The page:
Across the Atlantic Ocean, Episcopal Presiding Bishop Michael Curry is attending the 2017 Primates' Gathering, hosted by Archbishop of Canterbury, Justin Welby. Then tragedy struck in the Diocese of Nevada. The Archbishop of Canterbury reached out to the American presiding bishop to lead the prayer for the victims and those reeling from the shock and devastation left in the wake of Las Vegas carnage.

"Michael Curry, who is a citizen of the United States, was asked by us -- after we had talked with anguish about the events in Las Vegas -- we said: 'Could you lead a prayer as we begin our prayers together at Evensong?'" Archbishop Welby explained.

"Dear Lord," the Presiding Bishop prayed: "... We come to you tonight, Lord, with sorrow in our hearts, for 58 of your children are no longer with us, and some 500 of your children are hurting physically and emotionally, and one of your children took their lives, and they are all our sisters, they are all our brothers, they are all your children ..."

Later, the Archbishop of Canterbury was "taken back" by GAFCON's apparent pushback on the decision to ask the American presiding bishop to pray for the victims of the Las Vegas shooting at the start of Monday's Evensong in Canterbury Cathedral.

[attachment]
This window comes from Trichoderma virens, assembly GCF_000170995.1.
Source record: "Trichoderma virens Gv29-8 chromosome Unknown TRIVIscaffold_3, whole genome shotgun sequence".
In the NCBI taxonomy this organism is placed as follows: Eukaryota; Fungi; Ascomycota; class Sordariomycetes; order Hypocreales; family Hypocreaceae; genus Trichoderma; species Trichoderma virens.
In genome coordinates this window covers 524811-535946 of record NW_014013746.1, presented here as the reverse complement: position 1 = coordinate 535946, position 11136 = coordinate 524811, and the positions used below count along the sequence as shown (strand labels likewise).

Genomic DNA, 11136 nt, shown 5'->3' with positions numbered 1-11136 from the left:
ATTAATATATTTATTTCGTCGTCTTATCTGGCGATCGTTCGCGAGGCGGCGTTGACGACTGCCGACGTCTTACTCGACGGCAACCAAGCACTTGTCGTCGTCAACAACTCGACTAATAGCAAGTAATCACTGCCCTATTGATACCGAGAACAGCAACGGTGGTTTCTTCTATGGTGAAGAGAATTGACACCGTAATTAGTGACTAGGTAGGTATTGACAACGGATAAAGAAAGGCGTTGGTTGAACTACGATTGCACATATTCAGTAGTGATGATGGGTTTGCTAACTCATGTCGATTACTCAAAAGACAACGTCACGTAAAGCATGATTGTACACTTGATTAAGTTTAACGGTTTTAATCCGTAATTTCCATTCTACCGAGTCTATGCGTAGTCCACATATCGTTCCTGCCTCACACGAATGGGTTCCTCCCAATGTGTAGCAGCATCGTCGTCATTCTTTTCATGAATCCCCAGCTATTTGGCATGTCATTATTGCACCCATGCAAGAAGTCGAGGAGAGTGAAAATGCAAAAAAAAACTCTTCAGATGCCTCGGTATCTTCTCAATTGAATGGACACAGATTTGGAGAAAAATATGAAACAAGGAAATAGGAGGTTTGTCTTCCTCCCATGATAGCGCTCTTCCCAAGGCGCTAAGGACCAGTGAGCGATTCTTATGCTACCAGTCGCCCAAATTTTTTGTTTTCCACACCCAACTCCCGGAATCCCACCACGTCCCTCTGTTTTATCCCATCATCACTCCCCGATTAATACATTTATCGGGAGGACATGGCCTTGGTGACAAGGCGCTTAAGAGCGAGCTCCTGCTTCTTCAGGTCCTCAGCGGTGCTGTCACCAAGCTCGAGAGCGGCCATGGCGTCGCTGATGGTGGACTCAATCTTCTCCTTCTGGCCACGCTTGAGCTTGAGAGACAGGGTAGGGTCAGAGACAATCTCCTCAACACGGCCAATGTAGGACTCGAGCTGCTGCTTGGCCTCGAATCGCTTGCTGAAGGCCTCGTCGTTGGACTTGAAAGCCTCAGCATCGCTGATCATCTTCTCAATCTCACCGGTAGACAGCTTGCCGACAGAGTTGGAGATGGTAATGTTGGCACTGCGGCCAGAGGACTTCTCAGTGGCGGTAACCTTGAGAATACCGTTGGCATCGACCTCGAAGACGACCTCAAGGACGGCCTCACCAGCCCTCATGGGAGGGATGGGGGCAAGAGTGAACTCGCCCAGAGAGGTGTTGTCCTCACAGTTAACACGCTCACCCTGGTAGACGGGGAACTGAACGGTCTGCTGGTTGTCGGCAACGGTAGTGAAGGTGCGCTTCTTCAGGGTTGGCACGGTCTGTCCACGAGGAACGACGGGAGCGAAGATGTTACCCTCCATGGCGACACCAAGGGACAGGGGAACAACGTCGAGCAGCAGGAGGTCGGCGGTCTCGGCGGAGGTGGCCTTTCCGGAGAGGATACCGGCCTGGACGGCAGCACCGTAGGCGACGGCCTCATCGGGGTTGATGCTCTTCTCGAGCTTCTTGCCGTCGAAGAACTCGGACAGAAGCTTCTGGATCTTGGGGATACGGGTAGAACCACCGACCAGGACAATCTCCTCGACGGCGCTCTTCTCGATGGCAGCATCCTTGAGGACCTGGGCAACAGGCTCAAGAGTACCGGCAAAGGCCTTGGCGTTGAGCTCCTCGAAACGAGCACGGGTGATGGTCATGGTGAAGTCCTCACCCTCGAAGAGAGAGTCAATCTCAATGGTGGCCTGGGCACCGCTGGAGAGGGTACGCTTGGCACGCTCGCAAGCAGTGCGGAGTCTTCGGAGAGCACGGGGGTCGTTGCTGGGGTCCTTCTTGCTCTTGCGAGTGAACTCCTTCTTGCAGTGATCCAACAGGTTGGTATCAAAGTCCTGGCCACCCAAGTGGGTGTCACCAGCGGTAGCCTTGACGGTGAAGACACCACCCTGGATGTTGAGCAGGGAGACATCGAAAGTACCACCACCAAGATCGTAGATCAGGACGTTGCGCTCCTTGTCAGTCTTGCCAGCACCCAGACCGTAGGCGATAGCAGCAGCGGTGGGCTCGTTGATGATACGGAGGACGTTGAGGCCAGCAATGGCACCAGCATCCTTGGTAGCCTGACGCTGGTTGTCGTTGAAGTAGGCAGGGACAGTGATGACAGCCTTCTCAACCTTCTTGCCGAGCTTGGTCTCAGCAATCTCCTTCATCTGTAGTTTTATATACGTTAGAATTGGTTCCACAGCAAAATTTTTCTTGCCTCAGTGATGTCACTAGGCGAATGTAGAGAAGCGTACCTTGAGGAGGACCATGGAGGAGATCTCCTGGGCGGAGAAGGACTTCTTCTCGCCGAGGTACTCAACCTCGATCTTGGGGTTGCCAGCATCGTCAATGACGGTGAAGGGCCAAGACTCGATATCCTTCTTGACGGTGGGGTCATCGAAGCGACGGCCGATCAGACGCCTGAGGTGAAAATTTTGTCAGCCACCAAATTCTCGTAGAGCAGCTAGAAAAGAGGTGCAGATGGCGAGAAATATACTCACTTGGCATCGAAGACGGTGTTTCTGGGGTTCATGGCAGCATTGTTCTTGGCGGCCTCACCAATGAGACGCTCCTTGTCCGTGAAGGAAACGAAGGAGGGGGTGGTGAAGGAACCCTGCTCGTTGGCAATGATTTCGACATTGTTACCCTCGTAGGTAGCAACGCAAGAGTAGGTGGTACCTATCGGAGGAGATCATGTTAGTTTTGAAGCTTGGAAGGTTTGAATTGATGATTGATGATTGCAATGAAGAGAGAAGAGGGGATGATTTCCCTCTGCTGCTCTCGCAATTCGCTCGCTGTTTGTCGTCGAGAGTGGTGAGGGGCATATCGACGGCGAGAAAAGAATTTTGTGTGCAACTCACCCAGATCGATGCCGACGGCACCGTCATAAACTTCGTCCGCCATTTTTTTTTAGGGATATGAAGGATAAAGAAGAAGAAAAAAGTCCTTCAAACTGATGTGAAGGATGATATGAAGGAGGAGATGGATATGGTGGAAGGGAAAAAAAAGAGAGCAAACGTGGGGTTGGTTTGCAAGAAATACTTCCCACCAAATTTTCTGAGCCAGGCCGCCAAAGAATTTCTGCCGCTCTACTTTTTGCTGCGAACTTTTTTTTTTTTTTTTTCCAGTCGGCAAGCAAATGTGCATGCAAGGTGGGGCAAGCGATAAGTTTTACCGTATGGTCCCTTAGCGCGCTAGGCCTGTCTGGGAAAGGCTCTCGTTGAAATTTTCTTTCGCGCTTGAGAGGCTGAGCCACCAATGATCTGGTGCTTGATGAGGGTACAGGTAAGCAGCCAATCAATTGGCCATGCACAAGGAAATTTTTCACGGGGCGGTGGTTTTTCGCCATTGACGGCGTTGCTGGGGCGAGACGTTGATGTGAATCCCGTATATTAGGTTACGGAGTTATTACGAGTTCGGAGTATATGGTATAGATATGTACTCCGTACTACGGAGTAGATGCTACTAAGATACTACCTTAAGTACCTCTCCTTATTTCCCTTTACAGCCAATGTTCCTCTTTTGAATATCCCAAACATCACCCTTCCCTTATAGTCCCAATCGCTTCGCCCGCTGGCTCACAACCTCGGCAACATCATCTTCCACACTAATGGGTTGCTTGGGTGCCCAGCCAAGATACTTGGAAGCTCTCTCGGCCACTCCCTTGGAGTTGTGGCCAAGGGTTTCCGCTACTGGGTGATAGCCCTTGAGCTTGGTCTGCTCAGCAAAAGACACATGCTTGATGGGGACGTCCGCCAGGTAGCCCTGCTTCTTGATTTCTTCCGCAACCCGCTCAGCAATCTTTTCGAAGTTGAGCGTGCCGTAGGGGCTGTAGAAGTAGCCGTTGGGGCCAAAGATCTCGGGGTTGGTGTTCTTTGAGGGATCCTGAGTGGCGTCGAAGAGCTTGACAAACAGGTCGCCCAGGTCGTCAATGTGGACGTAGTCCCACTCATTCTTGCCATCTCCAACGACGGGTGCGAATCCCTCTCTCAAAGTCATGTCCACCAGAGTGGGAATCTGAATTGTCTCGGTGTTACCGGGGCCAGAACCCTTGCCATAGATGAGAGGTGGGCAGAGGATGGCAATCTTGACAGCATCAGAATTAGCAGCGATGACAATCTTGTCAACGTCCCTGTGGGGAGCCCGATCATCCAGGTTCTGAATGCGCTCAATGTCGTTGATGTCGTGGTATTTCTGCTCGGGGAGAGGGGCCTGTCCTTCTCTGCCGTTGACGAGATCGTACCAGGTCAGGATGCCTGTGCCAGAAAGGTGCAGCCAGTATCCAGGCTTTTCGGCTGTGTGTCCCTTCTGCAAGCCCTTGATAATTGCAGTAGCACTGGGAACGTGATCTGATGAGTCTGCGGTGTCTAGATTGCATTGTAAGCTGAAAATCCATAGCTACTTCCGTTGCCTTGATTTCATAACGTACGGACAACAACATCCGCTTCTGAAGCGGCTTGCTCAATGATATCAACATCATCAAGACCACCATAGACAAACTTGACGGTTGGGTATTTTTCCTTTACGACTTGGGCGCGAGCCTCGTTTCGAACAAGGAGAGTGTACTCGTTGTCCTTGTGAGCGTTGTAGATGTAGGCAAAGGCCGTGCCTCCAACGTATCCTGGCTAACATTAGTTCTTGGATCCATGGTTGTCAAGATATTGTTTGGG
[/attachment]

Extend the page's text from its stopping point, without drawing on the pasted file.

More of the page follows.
By Tuesday afternoon, ACNA Canon Andrew Gross, the Canon for Communications and Media Relations for the Anglican Church in North America, weighed in on the subject.

The Anglican Communion News Service (ACNS) reported that Canon Gross "...speaking on behalf of GAFCON, said that the decision to invite Michael Curry to lead the congregation in prayer at the Evensong service 'put the GAFCON primates in a difficult spot.'"

Reportedly, the American canon was speaking at a press conference in a hotel near Canterbury Cathedral. Canon Gross explained that GAFCON primates were "forced to look like they are walking together when they are not walking together."